Guides to help you – curated by Tracy Sarroff until 23rd April, Campbell Arcade, Melbourne

I have a work in a group show ‘GUIDES TO HELP YOU’ on until 23rd April…closing drinks 22nd April..details…














Mon to Fri 7am-7pm

Sat 10am-5pm


Guides To Help You is an exhibition of artworks made with light that presents a wide overview of creative approaches spanning neon, fluorescent and LED in a multitude of forms. Aly Indermühle, Brendan Van Hek, Eugenia Raskopoulos, Kristin McIver, Marc Freeman, Tracy Sarroff and Veronica Caven Aldous are all multidisciplinary artists whose stylistic and conceptual explorations of this medium are as unique as they are varied. The artists have pursued different ideas from abstraction, colour, form and geometry to narratives of translation, social media, direction, existentialism, shared identities, science fiction and ecology.


Housed within a busy public realm of the Degraves Street subway display cases and surrounded by original mid century modern interior, the various artworks illuminate their strong presence either passing or stopping. They electrify words, shine thoughts, consider concepts, take space, colour play and speak across the inner sides of the walkway.


Please join us for the closing event on Saturday 22 April, 3-5pm. Friends welcome.



For more information, see #guidestohelpyou

Aly Indermühle’s artistic practice encompasses large-scale publicly displayed artwork as seen in VIVID Sydney 2016/2017 and The Australian Open 2017 to smaller more intimate light works for the private sphere. Colour, light, and line are explored in her artworks as a means of expressive and connective visual language. The inspiration for Indermühle’s light works in Campbell Arcade is driven by the experience of the viewer, leading her to attempt to connect on a human level through the language of emotion and memory.

Represented by MARS gallery, Melbourne


Brendan Van Hek works across mediums, incorporating materials such as neon, mirror, glass and metal. Ranging from text-based work to large-scale installations, he links to a history of minimalism and abstraction in work that deals with narratives located in personal history, fiction and cultural politics.

Represented by Sarah Cottier gallery, Sydney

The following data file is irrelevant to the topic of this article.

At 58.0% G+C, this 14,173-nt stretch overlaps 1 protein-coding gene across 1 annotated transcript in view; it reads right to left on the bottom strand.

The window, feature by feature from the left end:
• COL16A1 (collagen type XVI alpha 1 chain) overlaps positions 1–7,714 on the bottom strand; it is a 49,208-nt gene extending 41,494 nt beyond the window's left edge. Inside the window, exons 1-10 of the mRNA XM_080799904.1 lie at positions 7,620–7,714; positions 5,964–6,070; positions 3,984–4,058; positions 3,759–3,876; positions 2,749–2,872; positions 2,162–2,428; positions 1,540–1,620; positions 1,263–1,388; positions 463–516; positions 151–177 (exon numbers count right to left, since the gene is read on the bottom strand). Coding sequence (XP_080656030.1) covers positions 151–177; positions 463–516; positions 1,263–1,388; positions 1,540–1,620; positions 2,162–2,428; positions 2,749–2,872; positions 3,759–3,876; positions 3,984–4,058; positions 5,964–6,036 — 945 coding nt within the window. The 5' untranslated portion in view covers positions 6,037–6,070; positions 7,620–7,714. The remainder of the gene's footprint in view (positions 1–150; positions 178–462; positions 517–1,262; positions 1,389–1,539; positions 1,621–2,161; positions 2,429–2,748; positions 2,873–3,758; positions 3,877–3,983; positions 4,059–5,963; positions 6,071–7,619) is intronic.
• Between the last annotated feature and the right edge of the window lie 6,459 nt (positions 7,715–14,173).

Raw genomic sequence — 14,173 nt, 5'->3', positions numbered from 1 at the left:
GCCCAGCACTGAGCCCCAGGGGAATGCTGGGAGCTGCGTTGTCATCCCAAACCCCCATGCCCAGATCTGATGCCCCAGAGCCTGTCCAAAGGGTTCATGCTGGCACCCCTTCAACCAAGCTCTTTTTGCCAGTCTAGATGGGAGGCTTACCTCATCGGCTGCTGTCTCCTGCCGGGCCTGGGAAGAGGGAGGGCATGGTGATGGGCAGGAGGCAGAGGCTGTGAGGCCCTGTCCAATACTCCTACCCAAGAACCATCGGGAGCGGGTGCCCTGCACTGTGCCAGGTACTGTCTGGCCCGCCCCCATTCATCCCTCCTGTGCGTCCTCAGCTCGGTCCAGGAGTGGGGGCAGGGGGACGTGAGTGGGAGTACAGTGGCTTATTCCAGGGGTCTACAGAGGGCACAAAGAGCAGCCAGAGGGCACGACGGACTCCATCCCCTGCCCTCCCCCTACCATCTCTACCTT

MARC FREEMAN’S interests lie in the significance of the handmade art-object, specifically painting, mark making and textiles. He is interested in the function of the handmade object in relation to shared identity, and how its role might differ from the past to the present. Incorporating textural abstract images, Freeman’s lightbox works disrupt the expectations associated with advertising displays. This plays into the long history of abstraction as a vehicle for rebellion and counter culture.

Represented by NKN gallery, Melbourne


KRISTIN MCIVER  is an Australian artist based in New York. Utilising devices such as language, light, mixed media and new media, her works explore themes of identity within the context of participatory and consumer culture. You and me (and you and me) explores the impacts of social media on identity and relationships. It traverses the complex relationship between subject and object, as participants on online platforms write their story into the collective narrative. In this work, viewer subjectivity and objectivity are called into question.

Represented by Liverpool Street gallery, Sydney and Royale Projects, USA


EUGENIA RASKOPOULOS: The conceptual parameters of Raskopoulos’ work are concerned with identity, the fragmented body, language, translation and transcription. Her work explores the margins of photography and video, an interdisciplinary zone that synthesizes performance, writing, drawing, neon and installation.

Represented by Arc One Gallery, Melbourne and Kronenberg Wright Artists Projects, Sydney.


TRACY SARROFF sources ideas from ecology and overlapping concerns between art, science fiction and science fact, while their form can stem from basic structural compositions of living things, growth and transformation. Tangents may also be taken, which vary in material, aesthetics and conceptual interests. Her sculptures in this exhibition reference proliferation of growth, bioluminescence and echoes of kitsch 60’s space age era in a colour saturated modernist aesthetic.

Represented by Arc One gallery, Melbourne


VERONICA CAVEN ALDOUS’ work in the Campbell Arcade continues her interest in creating playful and ambiguous contemporary metaphors of light. Her practice often finds influence in colour-field painting, post minimalism, spatial interventions, philosophy and meditation while the great beauty of natural light phenomenon motivates her, such as, sunrise, sunsets and the night sky. This work comprising two panels of LED programmed light boxes invites the audience to look inside its seemingly infinite space at close range in order to consider their own spatial situation.


Campbell Arcade exhibition space is run and managed by Creative Spaces and The City of Melbourne



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